Priming walls may seem like an extra step in the painting process, but the benefits far outweigh the extra work. Think of paint primer as a base coat that creates the foundation for a flawless paint job. From cutting down the number of coats you’ll need, to protecting your paint from wear over the years, priming actually makes your job easier in the long run. And no matter what your skill level, using a wall primer will help you achieve a professional-looking finish.
What Does Paint Primer Do?
- Covers imperfections such as areas of your wall that may have been patched or repaired.
- Blocks and conceals stains so they don't bleed through your newly painted finish.
- Provides a uniform surface for your paint to stick to. (Better adhesion = a longer-lasting paint job.)
- Creates a uniform base for a smooth, seamless paint application, so you can get the job done in fewer coats.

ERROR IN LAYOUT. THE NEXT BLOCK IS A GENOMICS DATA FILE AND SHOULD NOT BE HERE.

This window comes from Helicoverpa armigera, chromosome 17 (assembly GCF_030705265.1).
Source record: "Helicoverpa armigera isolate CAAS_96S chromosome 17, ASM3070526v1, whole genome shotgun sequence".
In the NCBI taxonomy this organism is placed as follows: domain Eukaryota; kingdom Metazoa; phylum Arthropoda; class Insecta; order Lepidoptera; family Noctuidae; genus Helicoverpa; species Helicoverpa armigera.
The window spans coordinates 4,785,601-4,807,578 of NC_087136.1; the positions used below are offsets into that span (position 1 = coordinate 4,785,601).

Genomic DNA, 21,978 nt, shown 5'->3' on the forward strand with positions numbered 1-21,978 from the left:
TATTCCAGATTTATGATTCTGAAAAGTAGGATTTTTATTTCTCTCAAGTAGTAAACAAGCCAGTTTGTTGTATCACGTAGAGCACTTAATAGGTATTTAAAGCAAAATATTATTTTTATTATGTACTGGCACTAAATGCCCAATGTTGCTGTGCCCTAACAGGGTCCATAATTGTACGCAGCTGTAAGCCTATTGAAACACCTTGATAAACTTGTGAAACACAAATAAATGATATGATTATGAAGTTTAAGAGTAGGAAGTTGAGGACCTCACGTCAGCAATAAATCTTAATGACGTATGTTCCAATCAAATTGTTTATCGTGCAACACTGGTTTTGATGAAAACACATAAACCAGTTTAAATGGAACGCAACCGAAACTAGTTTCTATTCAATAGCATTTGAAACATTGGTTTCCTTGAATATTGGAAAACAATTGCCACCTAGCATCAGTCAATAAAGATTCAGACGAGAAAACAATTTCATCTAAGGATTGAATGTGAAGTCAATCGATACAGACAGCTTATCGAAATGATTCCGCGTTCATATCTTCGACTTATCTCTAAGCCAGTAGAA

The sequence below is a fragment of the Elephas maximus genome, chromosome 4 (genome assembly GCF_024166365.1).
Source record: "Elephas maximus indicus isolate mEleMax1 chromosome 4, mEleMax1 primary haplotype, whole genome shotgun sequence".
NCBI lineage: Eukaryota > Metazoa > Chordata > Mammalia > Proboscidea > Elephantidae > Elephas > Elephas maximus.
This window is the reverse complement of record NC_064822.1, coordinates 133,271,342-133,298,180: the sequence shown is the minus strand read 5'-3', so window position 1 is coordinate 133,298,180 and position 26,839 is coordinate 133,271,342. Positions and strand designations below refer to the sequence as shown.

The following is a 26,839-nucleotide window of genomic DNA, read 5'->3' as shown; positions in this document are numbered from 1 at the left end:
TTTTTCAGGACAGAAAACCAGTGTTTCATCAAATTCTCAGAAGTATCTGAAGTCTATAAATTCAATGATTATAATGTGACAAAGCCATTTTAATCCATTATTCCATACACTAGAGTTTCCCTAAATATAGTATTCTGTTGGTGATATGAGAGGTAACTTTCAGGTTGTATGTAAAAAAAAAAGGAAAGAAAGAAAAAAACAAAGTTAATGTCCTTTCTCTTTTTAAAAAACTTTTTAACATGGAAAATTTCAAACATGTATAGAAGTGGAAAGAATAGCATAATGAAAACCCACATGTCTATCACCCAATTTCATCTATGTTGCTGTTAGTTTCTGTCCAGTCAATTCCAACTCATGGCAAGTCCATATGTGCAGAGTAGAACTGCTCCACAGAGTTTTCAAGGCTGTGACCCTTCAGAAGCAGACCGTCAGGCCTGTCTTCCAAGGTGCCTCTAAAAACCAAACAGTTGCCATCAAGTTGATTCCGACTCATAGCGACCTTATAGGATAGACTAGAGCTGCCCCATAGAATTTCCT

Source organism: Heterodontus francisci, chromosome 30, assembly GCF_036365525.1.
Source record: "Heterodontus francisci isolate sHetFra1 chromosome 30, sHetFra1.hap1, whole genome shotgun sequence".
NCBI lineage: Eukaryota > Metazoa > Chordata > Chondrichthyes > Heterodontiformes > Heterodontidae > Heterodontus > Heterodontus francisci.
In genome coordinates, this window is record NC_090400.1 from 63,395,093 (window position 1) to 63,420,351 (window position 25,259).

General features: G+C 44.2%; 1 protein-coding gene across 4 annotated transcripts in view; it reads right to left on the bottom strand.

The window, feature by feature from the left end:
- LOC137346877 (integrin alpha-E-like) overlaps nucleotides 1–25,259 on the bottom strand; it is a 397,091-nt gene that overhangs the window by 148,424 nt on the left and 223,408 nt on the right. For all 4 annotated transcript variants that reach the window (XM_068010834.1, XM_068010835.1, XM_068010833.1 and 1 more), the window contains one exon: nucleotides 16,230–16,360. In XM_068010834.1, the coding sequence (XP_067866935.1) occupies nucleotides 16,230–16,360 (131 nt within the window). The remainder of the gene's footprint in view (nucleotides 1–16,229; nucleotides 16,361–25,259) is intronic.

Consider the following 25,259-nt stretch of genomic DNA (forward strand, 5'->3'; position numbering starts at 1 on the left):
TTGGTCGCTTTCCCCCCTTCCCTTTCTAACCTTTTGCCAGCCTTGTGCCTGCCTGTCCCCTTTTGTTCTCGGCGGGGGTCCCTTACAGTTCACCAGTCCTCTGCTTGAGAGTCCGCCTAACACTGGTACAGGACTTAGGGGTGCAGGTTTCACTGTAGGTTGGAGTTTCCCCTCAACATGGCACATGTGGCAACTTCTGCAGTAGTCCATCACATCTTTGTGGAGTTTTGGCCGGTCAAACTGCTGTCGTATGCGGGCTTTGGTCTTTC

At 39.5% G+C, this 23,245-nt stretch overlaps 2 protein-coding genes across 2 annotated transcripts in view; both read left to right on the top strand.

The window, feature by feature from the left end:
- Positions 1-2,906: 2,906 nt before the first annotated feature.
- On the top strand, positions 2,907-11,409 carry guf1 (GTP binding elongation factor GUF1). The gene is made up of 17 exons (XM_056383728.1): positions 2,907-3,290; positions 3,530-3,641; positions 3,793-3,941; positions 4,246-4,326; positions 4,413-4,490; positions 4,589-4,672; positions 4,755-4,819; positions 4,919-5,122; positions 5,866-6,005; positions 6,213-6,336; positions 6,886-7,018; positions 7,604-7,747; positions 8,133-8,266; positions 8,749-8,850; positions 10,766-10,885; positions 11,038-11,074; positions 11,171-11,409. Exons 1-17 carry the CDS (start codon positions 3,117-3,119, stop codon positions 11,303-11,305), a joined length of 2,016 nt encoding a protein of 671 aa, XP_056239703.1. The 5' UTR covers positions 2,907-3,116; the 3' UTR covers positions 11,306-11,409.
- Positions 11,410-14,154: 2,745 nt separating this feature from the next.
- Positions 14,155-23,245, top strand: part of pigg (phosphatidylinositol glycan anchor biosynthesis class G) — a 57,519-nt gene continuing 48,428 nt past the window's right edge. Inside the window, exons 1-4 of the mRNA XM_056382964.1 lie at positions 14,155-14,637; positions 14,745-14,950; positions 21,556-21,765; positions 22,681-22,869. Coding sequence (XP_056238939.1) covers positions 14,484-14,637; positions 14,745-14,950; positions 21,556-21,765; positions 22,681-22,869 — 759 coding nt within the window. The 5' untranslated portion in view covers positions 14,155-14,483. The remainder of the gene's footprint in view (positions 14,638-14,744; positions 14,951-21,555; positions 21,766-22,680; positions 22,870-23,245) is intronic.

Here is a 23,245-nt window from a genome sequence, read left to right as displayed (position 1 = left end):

- Neutralizes the color of your surface so when new paint is applied, the truest, most brilliant, color shines through.
When To Use Paint Primer
While our paint is self-priming, we always recommend using primer before your two coats of paint for a pro-quality finish. Priming first also allows for the richest, truest color to shine through. We call it the perfect base for brilliant color. In most cases, one coat of primer should do the trick, but you’ll definitely want to use two coats of primer in these circumstances:
- When switching from a higher sheen to a lower sheen finish, like from semi-gloss to eggshell.
- Switching from a dark color to a lighter one.
- If your walls have been repaired or patched.
- If you're painting a humid area like a bathroom, which is more susceptible to mildew and leaching.
- If your wall has stains that you want to block (like water spots from a bathroom leak or smoke damage from a fire in a kitchen).
- When painting unfinished wood trim or other very porous surfaces.
How Many Coats of Primer Do I Need?
How much primer you need will depend on the material and condition of your walls If you’re using paint primer on a wall in good condition, and you're not changing finishes or making a drastic color change, one coat should do the trick. Use two coats for best results if you’re painting over a darker color, a glossier paint finish, or a porous surface.
Need help figuring out how much Primer you need? Check out our helpful guide: READ MORE